D'ALESSANDRO CONTRACTING GROUP LLC V JEFFREY WRIGHT (Authored Opinion)

Annotate this Case
Download PDF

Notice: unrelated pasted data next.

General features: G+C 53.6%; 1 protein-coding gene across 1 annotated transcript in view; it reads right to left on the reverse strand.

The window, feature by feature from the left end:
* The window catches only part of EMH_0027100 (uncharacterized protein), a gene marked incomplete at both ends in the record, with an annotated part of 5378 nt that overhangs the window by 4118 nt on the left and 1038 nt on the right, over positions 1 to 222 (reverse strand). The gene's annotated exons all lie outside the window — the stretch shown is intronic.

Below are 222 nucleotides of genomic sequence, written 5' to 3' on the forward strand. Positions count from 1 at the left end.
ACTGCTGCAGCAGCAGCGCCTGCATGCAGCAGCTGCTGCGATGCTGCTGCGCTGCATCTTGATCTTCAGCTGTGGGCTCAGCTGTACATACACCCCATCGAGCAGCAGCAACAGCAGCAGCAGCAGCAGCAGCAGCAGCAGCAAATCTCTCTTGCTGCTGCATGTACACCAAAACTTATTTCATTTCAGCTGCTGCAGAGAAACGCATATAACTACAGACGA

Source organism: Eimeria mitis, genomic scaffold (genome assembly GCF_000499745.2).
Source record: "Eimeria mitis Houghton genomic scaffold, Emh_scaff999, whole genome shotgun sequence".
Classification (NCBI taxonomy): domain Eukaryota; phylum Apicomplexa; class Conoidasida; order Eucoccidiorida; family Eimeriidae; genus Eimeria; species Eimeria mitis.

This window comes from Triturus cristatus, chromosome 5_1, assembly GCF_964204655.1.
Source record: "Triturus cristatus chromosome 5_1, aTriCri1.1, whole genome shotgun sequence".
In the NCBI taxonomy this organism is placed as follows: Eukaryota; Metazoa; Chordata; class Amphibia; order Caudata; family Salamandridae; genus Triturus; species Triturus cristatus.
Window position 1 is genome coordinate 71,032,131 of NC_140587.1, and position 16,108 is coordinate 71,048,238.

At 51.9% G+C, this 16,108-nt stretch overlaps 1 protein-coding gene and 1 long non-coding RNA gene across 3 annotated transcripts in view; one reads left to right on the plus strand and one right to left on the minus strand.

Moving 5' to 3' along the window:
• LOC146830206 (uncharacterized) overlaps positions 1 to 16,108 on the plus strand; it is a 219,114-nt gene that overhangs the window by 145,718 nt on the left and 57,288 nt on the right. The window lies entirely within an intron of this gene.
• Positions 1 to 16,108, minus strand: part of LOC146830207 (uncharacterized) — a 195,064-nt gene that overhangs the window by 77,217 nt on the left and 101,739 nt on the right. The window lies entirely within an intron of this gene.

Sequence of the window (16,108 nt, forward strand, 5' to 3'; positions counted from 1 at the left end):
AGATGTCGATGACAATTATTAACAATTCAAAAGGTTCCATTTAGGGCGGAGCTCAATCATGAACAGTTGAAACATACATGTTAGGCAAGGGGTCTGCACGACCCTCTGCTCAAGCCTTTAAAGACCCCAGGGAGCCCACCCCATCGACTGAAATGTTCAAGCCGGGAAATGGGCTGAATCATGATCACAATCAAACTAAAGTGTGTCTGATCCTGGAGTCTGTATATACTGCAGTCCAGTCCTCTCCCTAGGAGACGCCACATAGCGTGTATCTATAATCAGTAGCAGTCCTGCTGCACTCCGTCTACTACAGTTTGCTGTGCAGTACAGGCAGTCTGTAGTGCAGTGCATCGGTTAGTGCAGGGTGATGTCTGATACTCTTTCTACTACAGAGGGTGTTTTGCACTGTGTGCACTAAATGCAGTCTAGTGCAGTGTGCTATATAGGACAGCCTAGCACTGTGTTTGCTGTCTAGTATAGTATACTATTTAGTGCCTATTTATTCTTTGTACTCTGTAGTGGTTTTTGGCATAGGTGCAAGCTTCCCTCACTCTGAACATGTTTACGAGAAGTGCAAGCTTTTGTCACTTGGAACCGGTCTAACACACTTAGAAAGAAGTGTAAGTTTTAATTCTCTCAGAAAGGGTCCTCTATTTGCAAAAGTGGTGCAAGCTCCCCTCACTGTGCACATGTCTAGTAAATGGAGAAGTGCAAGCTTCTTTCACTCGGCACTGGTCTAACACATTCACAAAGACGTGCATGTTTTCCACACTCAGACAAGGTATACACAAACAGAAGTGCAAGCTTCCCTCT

STATE OF MICHIGAN COURT OF APPEALS D’ALESSANDRO CONTRACTING GROUP, LLC, and SAFECO INSURANCE COMPANY OF AMERICA, FOR PUBLICATION November 13, 2014 9:20 a.m. Plaintiffs-Appellees/CrossAppellants, v JEFFREY WRIGHT, GENESEE COUNTY DRAIN COMMISSIONER, and DIVISION OF WATER & WASTE SERVICES, No. 317201 Genesee Circuit Court LC No. 10-095065-CK Defendants-Appellants/CrossAppellees. Before: WHITBECK, P.J., and FITZGERALD and MURRAY, JJ. MURRAY, J. At issue in this case is the applicability and potential waiver of the work-product privilege in the context of an indemnification relationship. It comes to us on defendants’ interlocutory appeal of the Genesee Circuit Court’s order compelling defendants’ production of their investigation report related to a sewer system construction project gone awry. Defendants, Jeffrey Wright, Genesee County Drain Commissioner, and Division of Water and Waste Services, maintain that the circuit court incorrectly determined that their sharing that report with their indemnitor constituted a waiver of the work-product privilege. Plaintiffs, D’Alessandro Contracting Group, LLC (“DCG”), and its surety Safeco Insurance Company of America, crossappeal this same order, arguing that defendants lacked any privilege in the first instance. We hold that although the circuit court correctly ruled that the report was prepared in anticipation of litigation, the court otherwise erred in two respects. First, the court erred in ruling that the work-product privilege applied to the report in its entirety without conducting an in camera review to determine what parts of the report, if any, are not subject to that privilege. Second, the circuit court erred in finding defendants “waived any privilege” to the report. Accordingly, we remand for proceedings consistent with this opinion, including an in camera review of the report to determine the scope of the work-product doctrine’s application and for resolution of whether defendants disclosed the report to Safeco, thereby waiving any workproduct protection. -1- I. BACKGROUND The pertinent facts of this case are straightforward. They trace back to June 2009, when the parties discovered cracking in some of the pipes installed by DCG during a sewer construction project for Genesee County. Fault was soon at issue, and so, the following month, defendants hired an independent engineering firm—Hubbel, Roth, and Clark (HRC)—to investigate and determine the cause of the pipe cracking. Of particular concern was whether defective design or defective installation could be the culprit. On September 8, 2009, defendants received a report from HRC and in turn shared it with the successor to the firm responsible for the project’s design, Architecture, Engineering, Consulting, Operations, and Maintenance (AECOM), which had agreed to indemnify defendants for any losses arising out of project design errors. The HRC report—which defendants did not provide to DCG despite their alleged promise to do so—is not part of the record on appeal. Over the ensuing year, the parties attempted to resolve their dispute, but nevertheless remained at an impasse. Plaintiffs then commenced this lawsuit on December 14, 2010, alleging breach of contract. Defendants counterclaimed, also alleging breach of contract as well as an action on the bonds. To protect their confidential communications, including the HRC report which defendants had designated as privileged, defendants and AECOM entered into a joint defense agreement. This effort hit a stumbling block, however, as AECOM had already inadvertently disclosed the HRC report to plaintiffs during prior discovery. Upon obtaining the HRC report, plaintiffs notified defendants of the disclosure1 and subsequently moved for a determination that defendants had waived the work-product privilege by disclosing the report to AECOM, a potential adversary in future proceedings, as well as to Safeco, by failing to provide the report to plaintiffs as promised, and by filing a counterclaim. Defendants responded that the report was prepared in anticipation of litigation and that no waiver resulted from the disclosure to AECOM because of their common interest and because MCR 2.302(B)(3) otherwise protects work product shared with an indemnitor absent plaintiffs’ showing of substantial need and undue hardship. Although the circuit court agreed with defendants that the HRC report was prepared in anticipation of litigation and that plaintiffs had failed to show a substantial need for it given that a representative from DCG was present at the work site during HRC’s inspection, the court ultimately ruled in plaintiffs’ favor. The court held that defendants’ disclosure of the report to AECOM constituted a waiver because AECOM could be a “potential adversary,” who, although not named as a defendant, had “participated in the design of this project. And the Drain Commission could well decide later on to make them responsible.” An order was entered reflecting this ruling on March 18, 2013. On reconsideration, the circuit court summarily addressed defendants’ common-interest argument, determining that palpable error was nonexistent. This appeal ensued. II. ANALYSIS 1 See MCR 2.302(B)(7). -2- As they argued below, defendants assert on appeal that their common interest with AECOM as well as the plain language of MCR 2.302(B)(3)(a) precluded the circuit court’s holding that their disclosure of the HRC report to AECOM waived the work-product privilege. Plaintiffs argue in their cross-appeal that this Court need not even reach the issue of waiver since the report is not privileged in the first place. We hold that although the report was prepared in anticipation of litigation, the circuit court erred in concluding the report was subject to the privilege in its totality without conducting an in camera review. The circuit court additionally erred in concluding that defendants “waived any privilege” to the report. As discussed below, remand is appropriate (1) for an in camera review to determine the scope of the work-product privilege’s applicability, (2) to resolve whether the report was disclosed to Safeco, and (3) to determine whether a disclosure to Safeco resulted in a waiver of the privilege. A. STANDARD OF REVIEW Generally, we review the grant or denial of a discovery motion for an abuse of discretion. Linebaugh v Sheraton Michigan Corp, 198 Mich App 335, 343; 497 NW2d 585 (1993). However, whether a party may assert the work-product privilege and whether a party has waived that privilege are questions of law that we review de novo. Augustine v Allstate Ins Co, 292 Mich App 408, 419; 807 NW2d 77 (2011). “Once we determine whether the privilege is applicable, this Court then reviews whether the trial court’s order was an abuse of discretion.” Id. A trial court abuses its discretion when its decision falls outside the range of reasonable and principled outcomes. Maldonado v Ford Motor Co, 476 Mich 372, 388; 719 NW2d 809 (2006). A court’s factual findings underlying its determination of the existence and waiver of the workproduct privilege are reviewed for clear error. Messenger v Ingham Co Prosecutor, 232 Mich App 633, 637; 591 NW2d 393 (1998). To the extent defendants’ appeal requires interpretation of a court rule or otherwise implicates the circuit court’s ruling on reconsideration, our review is de novo and for an abuse of discretion, respectively. In re FG, 264 Mich App 413, 417; 691 NW2d 465 (2004); Churchman v Rickerson, 240 Mich App 223, 233; 611 NW2d 333 (2000). As an initial matter, plaintiffs argue on cross-appeal that the HRC report is not privileged work product and that the circuit court erred in “unilaterally” deciding otherwise. However, while defendants argued below that the report was prepared in anticipation of litigation, plaintiffs declined to reply and presented none of the arguments below which they now assert on crossappeal. Because of this, defendants assert plaintiffs have waived their argument. But “[w]aiver is the intentional relinquishment or abandonment of a known right,” In re Contempt of Dorsey, ___ Mich App ___, ___; ___ NW2d ___ (2014); slip op at 10 (citation and quotation marks omitted), and plaintiffs never conceded the preliminary issue they present on cross-appeal. Rather, they focused on waiver of the work-product privilege, merely assuming its existence arguendo. This deficiency therefore renders plaintiffs’ arguments on cross-appeal unpreserved, not waived. Gen Motors Corp v Dep’t of Treasury, 290 Mich App 355, 386-387; 803 NW2d 698 (2010). We may review an unpreserved issue such as this one where, among other things, “the issue involves a question of law and the facts necessary for its resolution have been presented.” Id. at 387. These circumstances are present here, and therefore our review of plaintiffs’ crossappeal is for plain error affecting substantial rights. Wolford v Duncan, 279 Mich App 631, 637; 760 NW2d 253 (2008). -3- B. APPLICABILITY OF THE WORK-PRODUCT PRIVILEGE As stated before, plaintiffs’ cross-appeal comes down to whether defendants may assert the work-product privilege at all. The touchstone of the work-product doctrine is whether notes, working papers, memoranda or similar materials were prepared in anticipation of litigation. Messenger, 232 Mich App at 637-638, quoting Black’s Law Dictionary (6th ed), citing Fed R Civ P 26(b)(3). If they were, this work product is “cloaked with a qualified immunity without regard to whether [it was] prepared by an attorney or by some other person and whether such other person was engaged by an attorney.” Leibel v Gen Motors Corp, 250 Mich App 229, 245; 646 NW2d 179 (2002) (citation omitted). Work product is prepared in anticipation of litigation “if the prospect of litigation is identifiable, either because of the facts of the situation or the fact that the claims have already arisen.” Great Lakes Concrete Pole Corp v Eash, 148 Mich App 649, 654 n 2; 385 NW2d 296 (1986), quoting United States v Davis, 636 F2d 1028 (CA 5, 1981). Thus, the doctrine “does not require that an attorney prepare the disputed document only after a specific claim has arisen.” Leibel, 250 Mich App at 246 (citation omitted). The doctrine does require, however, that the materials subject to the privilege pertain to more than just “objective facts.” Great Lakes, 148 Mich App at 657; see also Ostoin v Waterford Twp Police Dep’t, 189 Mich App 334, 337; 471 NW2d 666 (1991). Along these lines, this Court has previously instructed that with regard to expert reports, although the facts and expert opinion they contain are not work product per se, [t]he arrangement of those facts and opinions in a report, made directly responsive to the inquiries of an attorney, is, however, work product; a disclosure of the report itself would betray those thoughts, mental impressions, formulations of litigation strategy, and legal theories of the attorney that are protected by the work-product [privilege]. To hold that a party to a litigation could attain copies of those reports by merely making a demand for production without more would have the practical effect of chilling the ability of an attorney and his retained expert witness to freely communicate in writing. See also 2 Martin, Dean & Webster, Michigan Court Rules Practice, pp 173, 177. [Franzel v Kerr Mfg Co, 234 Mich App 600, 621-622; 600 NW2d 66 (1999) (brackets in original), quoting Backiel v Sinai Hosp of Detroit, 163 Mich App 774, 778; 415 NW2d 15 (1987).] It is clear that the HRC report was prepared in anticipation of litigation. As the circuit court found, it is undisputed that both sides were already aware of the underlying factual problem, i.e., that the pipes had cracked. Left to be determined was the cause of those cracks. It is for this reason that defendants’ counsel retained HRC. Even the HRC consulting request form expressly states that the HRC report was to “discuss [the] reasons for failure,” “provide recommendations,” “determine the cost of corrections,” and “to develop a design review . . . in case this goes to court.” (Emphasis added.) That the prospect of litigation was readily identifiable and not a mere hypothetical preventative measure is equally clear. Indeed, not only had litigation previously arisen between the parties regarding other aspects of the project, but also one of defendants’ representatives averred that during their prior negotiations the parties had discussed potential litigation -4- concerning the subject of this lawsuit. The circuit court correctly held that the HRC report was prepared for this very purpose.2 While in many cases, this conclusion may well be decisive as to the applicability of the work-product privilege, we are not prepared to make that ruling on the record before us. As noted, the report is not part of the record on appeal, and the circuit court did not review the report in any way before making its determination. According to the parties, the report contains no indication that it was intended as exclusive work product, and although the report purportedly opines on the causes of the pipe cracking, it is possible the report may contain objective facts to which plaintiffs would otherwise be entitled. Even the circuit court found when ruling on the issue of substantial need that “everybody’s got the same facts here” based on the presence of plaintiffs’ representative at HRC’s investigation. Without reviewing the report, however, neither we nor the circuit court are able to make this determination conclusively. See Koster v June’s Trucking, Inc, 244 Mich App 162, 164; 625 NW2d 82 (2000) (holding that the trial court erred in failing to conduct an in camera inspection where the trial court ordered the defendants’ entire claim file be turned over without determining whether the work-product privilege protected the documents); Ostoin, 189 Mich App at 339 (“The trial court abused its discretion by categorically denying discovery of the files without first conducting an in camera inspection to determine whether they contain relevant, nonprivileged material subject to discovery by plaintiff”); see also United States v Deloitte LLP, 391 US App DC 318, 328; 610 F3d 129 (2010) (the court “will therefore remand this question to the district court for the purpose of independently assessing whether the document was entirely work product, or whether a partial or redacted version of the document could have been disclosed.”). Accordingly, the circuit court on remand should review the report in camera and determine which parts, if any, are not subject to work-product protection.3 2 Defendants’ argument that MCR 2.302(B)(3)(a) triggers the work-product privilege is incorrect and does not otherwise support our conclusion. Indeed, that rule recognizes the existing workproduct privilege and operates to limit an opposing party’s access to work product absent a showing of substantial need and undue hardship. See Messenger, 232 Mich App at 639. That the report could fall within the ambit of this court rule would result from the fact that the workproduct privilege applies in the first place, which is the central issue of plaintiffs’ cross-appeal. 3 In reaching our conclusion, we do not imply that an in camera review is always necessary before ruling on the applicability of the work-product privilege, but only that this review is necessary here. Nor are plaintiffs correct that defendants must have intended to keep the report “absolutely confidential” or that litigation must be the “sole driving force” behind the report’s creation. Contrary to plaintiffs’ position, the former contention goes to waiver, Leibel, 250 Mich App at 243 (“whether the [work-product] privilege has been destroyed by this disclosure depends on whether the privilege has been waived”), and as for the latter, plaintiffs have cited no authority in support, see Mudge v Macomb Co, 458 Mich 87, 105; 580 NW2d 845 (1998) (issues not briefed or properly supported are abandoned), and otherwise ignore that HRC’s consulting request form indicates that potential future litigation was the very purpose of this inquiry. -5- C. WAIVER OF THE WORK-PRODUCT PRIVILEGE This brings us to the question of whether plaintiffs waived the work-product privilege. “Like the attorney-client privilege, a party may waive work-product protections.” Augustine, 292 Mich App at 421 (citation omitted). Although waiver may occur upon voluntary disclosure of work product to a third party since such action necessarily “runs the risk the third party may reveal it, either inadvertently or under examination by an adverse party,” Lawrence v Bay Osteopathic Hosp, Inc, 175 Mich App 61, 75; 437 NW2d 296 (1989) (MACKENZIE, J., concurring in part, dissenting in part), that principle is not ironclad, see In re Columbia/HCA Healthcare Corp Billing Practices Litigation, 293 F3d 289, 304 (CA 6, 2002) (“We conclude, then, that while the mere showing of a voluntary disclosure to a third person will generally suffice to show waiver of the attorney-client privilege, it should not suffice in itself for waiver of the work-product privilege”), quoting Permian Corp v United States, 214 US App DC 396, 401; 665 F2d 1214 (1981). To the contrary, MCR 2.302(B)(3)(a) expressly recognizes that where work product is prepared for certain third parties, the qualified privilege may be retained. As MCR 2.302(B)(3)(a) states: Subject to the provisions of subrule (B)(4), a party may obtain discovery of documents and tangible things otherwise discoverable under subrule (B)(1) and prepared in anticipation of litigation or for trial by or for another party or another party’s representative (including an attorney, consultant, surety, indemnitor, insurer, or agent) only on a showing that the party seeking discovery has substantial need of the materials in preparation of the case and is unable without undue hardship to obtain the substantial equivalent of the materials by other means. This rule clearly identifies material subject to the work-product privilege. Pertinent here is the rule’s provision that work product prepared either “by or for . . . another party’s representative” qualifies. Defendants seize on this clause, arguing that because the rule expressly identifies an indemnitor as another party’s representative, their disclosure to AECOM cannot constitute a waiver since the plain language of the court rule recognizes that disclosure as falling within the parameters of the privilege. As plaintiffs observe, however, defendants presented no evidence that the report was prepared “by or for” AECOM as the rule requires; it was only provided by defendants to AECOM after its preparation. But, while plaintiffs are correct on that point, this does not end our inquiry. Related is defendants’ claim that their common interest with AECOM prevents their disclosure of the HRC report from constituting a waiver. While courts in this state have not expressly addressed the so-called common-interest doctrine, several federal courts have concluded that the disclosure of work product to a third party does not result in a waiver if there is a reasonable expectation of confidentiality between the transferor (defendants) and the recipient (AECOM). See, e.g., Deloitte, 391 US App DC at 330. As the United States Court of Appeals for the District of Columbia Circuit explained: A reasonable expectation of confidentiality may derive from common litigation interests between the disclosing party and the recipient. . . . [T]he existence of common interests between transferor and transferee is relevant to -6- deciding whether the disclosure is consistent with the nature of the work-product privilege. This is true because when common litigation interests are present, the transferee is not at all likely to disclose the work product material to the adversary. [Id. (internal quotations marks and citations omitted, brackets in original).] See also In re Subpoenas Duces Tecum, 238 US App DC 221, 226; 738 F2d 1367 (1984) (finding waiver of the work-product privilege because, among other things, “appellants did not have any proper expectations of confidentiality which might mitigate the weight against them of such general considerations of fairness in the adversary process”); compare In re Chevron Corp, 633 F3d 153, 165 (CA 3, 2011) (“the work-product doctrine protects an attorney’s work from falling into the hands of an adversary, and so disclosure to a third party does not necessarily waive the protection of the work-product doctrine. Rather, the purpose behind the work-product doctrine requires a court to distinguish between disclosures to adversaries and disclosures to nonadversaries, and it is only in cases in which the material is disclosed in a manner inconsistent with keeping it from an adversary that the work-product doctrine is waived”) (quotations marks, citation and brackets omitted), and Lectrolarm Custom Sys, Inc v Pelco Sales, Inc, 212 FRD 567, 572 (ED Cal, 2002) (“The existence of a common defense allows the parties and counsel allied in that defense to disclose privileged information to each other without destroying the privileged nature of those communications.”). Federal courts’ application of the common-interest doctrine is instructive. Indeed, because both the state and federal rules recognizing the work-product doctrine are “virtually identical,”4 Leibel, 250 Mich App at 245, our courts routinely “rely on federal cases for guidance in determining the scope of the work-product doctrine,”5 id. at 245, which federal courts have found broader than the federal court rule’s recognition of the doctrine, Deloitte, 391 US App DC 4 Federal Rule of Civil Procedure 26(b)(3) provides in relevant part: (A) Documents and Tangible Things. Ordinarily, a party may not discover documents and tangible things that are prepared in anticipation of litigation or for trial by or for another party or its representative (including the other party’s attorney, consultant, surety, indemnitor, insurer, or agent). But, subject to Rule 26(b)(4), those materials may be discovered if: (i) they are otherwise discoverable under Rule 26(b)(1); and (ii) the party shows that it has substantial need for the materials to prepare its case and cannot, without undue hardship, obtain their substantial equivalent by other means. 5 “Michigan’s civil work-product privilege may be traced to the common-law work-product privilege that was established by the United States Supreme Court in Hickman v Taylor, 329 US 495; 67 S Ct 385; 91 L Ed 451 (1947).” People v Gilmore, 222 Mich App 442, 451; 564 NW2d 158 (1997) (citations omitted). -7- at 324 (work-product doctrine “partially codified” in Rule 26(b)(3)); In re Grand Jury Subpoenas Dated March 19, 2002 and August 2, 2002, 318 F3d 379, 383 (CA 2, 2003) (workproduct doctrine “codified in part” in Rule 26(b)(3)). Under the circumstances of this case, application of the common-interest doctrine is straightforward. We conclude that defendants had a reasonable expectation of confidentiality in sharing the HRC report with AECOM. As defendants’ indemnitor for damages resulting from the design of the sewer construction project, the indemnification agreement required AECOM to cover losses caused “in whole or in part by the negligent acts or omissions of the ENGINEER.” AECOM therefore undoubtedly shares defendants’ interest in prevailing lest AECOM be on the hook financially. To be sure, it defies common sense, then, to suggest that defendants and AECOM did not share the common interest of preventing defendants’ work product from falling into the hands of their adversary, even though AECOM is not a party to this action. See Lectrolarm Custom Sys, 212 FRD at 572 (“[w]here a joint defense effort or strategy has been decided upon and undertaken by the parties and their respective counsel, communications may be deemed privileged whether litigation has been commenced against both parties or not”) (internal quotation marks and citation omitted).6 This is the very goal the work-product privilege protects, and it is consistent with MCR 2.302(B)(3)(a), which would otherwise recognize as privileged material prepared in anticipation of litigation for an indemnitor like AECOM. The circuit court’s finding that “AECOM sounds like a potential adversary” does not alter our conclusion. Indeed, even assuming this as true, “the possibility of a future dispute between [the receiving party] and [the disclosing party] does not render [the receiving party] a potential adversary for the present purpose. If it did, any voluntary disclosure would constitute waiver.” Deloitte, 391 US App DC at 329; see also Schaeffler v United States, ___ F Supp 2d ___, ___ (SD NY, 2014) (“The mere possibility that a dispute may arise at some point in the future between the disclosing party and the receiving party is insufficient to create a waiver of the work product protection.”) (citations omitted). Rather, “[w]ork product protection is waived only if disclosure to a third party substantially increases the risk that it will be obtained by an adversary . . . . This risk must be evaluated from the viewpoint of the party seeking to take advantage of the doctrine.” United States v Ghavami, 882 F Supp 2d 532, 541 (SD NY, 2012). 6 Plaintiffs maintain that because defendants’ joint defense agreement was not in place until after AECOM’s disclosure, defendants may not assert the common-interest doctrine. This is not the rule, however. Indeed, while “a reasonable expectation of confidentiality may be rooted in a confidentiality agreement or similar arrangement between the disclosing party and the recipient,” Deloitte, 391 US App DC at 330, the absence of such an agreement is not decisive as to whether parties share a common interest, see Lennar Mare Island, LLC v Steadfast Ins Co, ___ F Supp 2d ___, ___ (ED Cal, 2014), 2014 WL 1366252 (explaining that the common-interest exception in the context of the work-product privilege is construed more broadly than in the context of the attorney client privilege, and that therefore the existence of a joint defense agreement merely serves as “further evidence” that a disclosure did not waive the work-product privilege). -8- We cannot see how from defendants’ viewpoint the disclosure of the report to AECOM would substantially increase the risk of plaintiffs obtaining the report. Rather, given AECOM’S common interest with defendants in defeating plaintiffs’ allegations, the opposite would be true, especially considering that were defendants to prevail, AECOM would avoid the imposition of liability under the indemnification agreement.7 It bears emphasis that this conclusion is also consistent with this Court’s application of MCR 2.302(B)(3)(a), which affords work-product protection despite a potential conflict between a party and its representative. See Koster, 244 Mich App at 166 (holding that MCR 2.302(B)(3)(a) may apply to material prepared by or for a party’s insurer despite the fact that “ ‘the tripartite relationship between insured, insurer, and defense counsel contains rife possibility of conflict’ because ‘[t]he interest of the insured and the insurer frequently differ’ ”) (brackets in original), quoting Atlanta Int’l Ins Co v Bell, 438 Mich 512, 519; 475 NW2d 294 (1991). In short, the circuit court erred in finding that defendants’ potential adversarial relationship with AECOM vitiated the work-product privilege. Defendants are not yet in the clear, however. Indeed, although argued and briefed below, the circuit court did not address whether defendants disclosed the HRC report to a representative of Safeco. This is essential to determining whether defendants waived the privilege, for defendants do not and cannot argue that no waiver would have resulted from that alleged disclosure. This is because defendants could not reasonably expect that such a disclosure would insulate the report from an adversary. But, since the parties rely on conflicting affidavits concerning whether the Deputy Drain Commissioner in fact disclosed the report to the Safeco representative, we are in no position to resolve this issue. The circuit court must make the necessary findings on remand to determine whether defendants sufficiently disclosed the report to Safeco and in so doing, waived the work-product privilege. Before concluding, we note briefly that plaintiffs have advanced two additional arguments in favor of waiver. The first pertains to defendants’ alleged promise to share the HRC report with them. The second pertains to the effect of defendants filing their counterclaims, i.e., whether filing their counterclaims constituted a waiver.8 However, despite the fact that plaintiffs’ entire motion hinged on the issue of waiver, plaintiffs presented neither additional contention below. Thus, even setting aside our reticence to address these unpreserved arguments, plenary review is otherwise improper since the circuit court may determine on remand whether plaintiffs may attempt these proverbial second (and third) bites at the apple. III. CONCLUSION We affirm the circuit court’s order granting plaintiffs’ motion on the basis that the report constitutes material prepared in anticipation of litigation, but we vacate the order to the extent 7 Plaintiffs’ reliance on Cooey v Strickland, 269 FRD 643, 653 (SD Ohio, 2010) for the proposition that an attorney’s presence is necessary to preserve application of the commoninterest doctrine is misplaced since the application of the doctrine in that context pertained to preserving the attorney-client privilege. 8 See Howe v Detroit Free Press, Inc, 440 Mich 203, 221-222; 487 NW2d 374 (1992). -9- that it found the work-product privilege applicable to the report in its entirety. We further reverse the circuit court’s order to the extent the court found defendants had “waived any privilege” to the report. We remand for proceedings consistent with this opinion, including an in camera review of the report to determine the scope of the work-product doctrine’s application, for resolution of whether defendants disclosed the report to Safeco, and whether any such disclosure constituted a waiver of the work-product privilege. We do not retain jurisdiction. No costs, neither party having prevailed in full. MCR 7.219. /s/ William C. Whitbeck /s/ E. Thomas Fitzgerald /s/ Christopher M. Murray -10-